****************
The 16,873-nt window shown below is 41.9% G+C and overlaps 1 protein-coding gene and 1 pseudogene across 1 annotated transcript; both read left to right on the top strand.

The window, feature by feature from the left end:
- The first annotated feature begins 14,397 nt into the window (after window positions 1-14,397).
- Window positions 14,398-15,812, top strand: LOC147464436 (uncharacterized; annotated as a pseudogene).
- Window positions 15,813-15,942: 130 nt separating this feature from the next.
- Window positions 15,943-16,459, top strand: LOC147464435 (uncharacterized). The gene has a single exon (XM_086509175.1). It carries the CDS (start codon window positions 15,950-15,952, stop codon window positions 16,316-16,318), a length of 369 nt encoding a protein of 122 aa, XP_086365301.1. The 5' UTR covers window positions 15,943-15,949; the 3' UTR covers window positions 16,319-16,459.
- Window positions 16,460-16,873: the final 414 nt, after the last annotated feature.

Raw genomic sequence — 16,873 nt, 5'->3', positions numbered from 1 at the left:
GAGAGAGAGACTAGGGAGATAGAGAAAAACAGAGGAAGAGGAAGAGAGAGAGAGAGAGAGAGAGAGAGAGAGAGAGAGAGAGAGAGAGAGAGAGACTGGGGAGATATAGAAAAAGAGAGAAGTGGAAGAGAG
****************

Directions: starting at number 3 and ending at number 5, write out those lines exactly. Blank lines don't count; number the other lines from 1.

- The first annotated feature begins 14,397 nt into the window (after window positions 1-14,397).
- Window positions 14,398-15,812, top strand: LOC147464436 (uncharacterized; annotated as a pseudogene).
- Window positions 15,813-15,942: 130 nt separating this feature from the next.